Getting your kids excited about writing an essay might sound like mission impossible. And that’s understandable. Children often have a hard time expressing themselves in normal conversation. So, sitting down to write a structured essay with logical reasoning and persuasive arguments can seem like a huge challenge. But with practice, your kids can learn to love writing. Here’s how you can help your kids write better essays (while improving your own writing skills in the process).
Before your child can hope to write an essay, it’s important that he or she understand the basics of spelling, grammar, and writing, as they pertain to their age or grade level. Make sure they have a basic idea of the requirements for the essay they have been assigned. Talk to them about the topic to make sure they understand what they are going to write about. Once you’re sure they understand these basics, explain to them the basics of a thesis statement. Let them know that the thesis is the sentence that sums up their whole paper. If they only had one or two sentences to make their point, what would they say? It should be broad enough to merit writing an essay, but narrow enough to keep the paper focused. Make sure that they understand that every paragraph of their paper will need to relate back to this thesis. So, it should be strong. When they’re first getting started with writing essays, it’s okay if you come up with the thesis for them.
The outline is the most important part of your child’s essay. A solid outline will help your child structure his or her thoughts. It will also keep them on track when they’re writing so they don’t introduce a topic too soon (or too late). It will let them develop an argument over several paragraphs or pages, rather than developing it all at once in the first paragraph.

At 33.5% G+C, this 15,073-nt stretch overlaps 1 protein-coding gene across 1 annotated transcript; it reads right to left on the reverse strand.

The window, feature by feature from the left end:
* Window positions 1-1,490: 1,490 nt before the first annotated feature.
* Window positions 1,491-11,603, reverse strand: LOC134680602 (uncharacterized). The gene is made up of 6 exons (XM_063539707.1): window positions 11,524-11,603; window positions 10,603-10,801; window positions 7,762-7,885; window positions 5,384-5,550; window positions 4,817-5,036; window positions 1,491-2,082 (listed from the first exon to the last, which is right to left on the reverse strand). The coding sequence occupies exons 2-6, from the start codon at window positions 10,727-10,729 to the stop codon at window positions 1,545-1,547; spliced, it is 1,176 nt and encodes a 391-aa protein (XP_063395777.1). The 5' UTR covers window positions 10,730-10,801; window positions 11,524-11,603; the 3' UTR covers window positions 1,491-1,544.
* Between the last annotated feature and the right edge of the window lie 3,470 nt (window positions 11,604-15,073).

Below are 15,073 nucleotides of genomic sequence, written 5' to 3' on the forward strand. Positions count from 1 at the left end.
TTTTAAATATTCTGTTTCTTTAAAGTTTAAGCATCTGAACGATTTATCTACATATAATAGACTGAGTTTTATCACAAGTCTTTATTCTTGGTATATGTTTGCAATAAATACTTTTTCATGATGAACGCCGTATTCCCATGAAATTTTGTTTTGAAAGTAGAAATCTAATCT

As part of the outlining process, make sure they understand the purpose and importance of the introduction and conclusion. These two paragraphs will, respectively, set the tone for the paper and wrap up the topics that were covered. Also, make sure they know how to transition between sentences.
There are thousands of great examples of essays online. Be sure to find examples that are structured the same way their essay is. For example, if they need to write an argumentative essay, “Do Violent Video Games Cause Behavior Problems?” is a great sample. If your child needs to write a compare and contrast essay, you’d want to find an essay that focused on comparing two people, places, events, etc.
It’s important for your child to see examples of both great essays and poorly written essays so they can see what they should (and shouldn’t) do when writing.
Practice. Practice. Practice. Did I mention you should practice? The only way they will improve their skills is to practice. Just make sure they understand that they should seek to reach their own personal best. Don’t put too much pressure on them or make them feel like they need to be perfect. There is no such thing as perfection, and if they try to be perfect, they’ll grow to hate writing.
Essay writing is a valuable skill that will serve your kids well throughout their academic careers. Beyond that, it will help them develop stronger communication and reasoning skills, and it will make them more logical thinkers. It might be difficult right now, but your kids will thank you someday.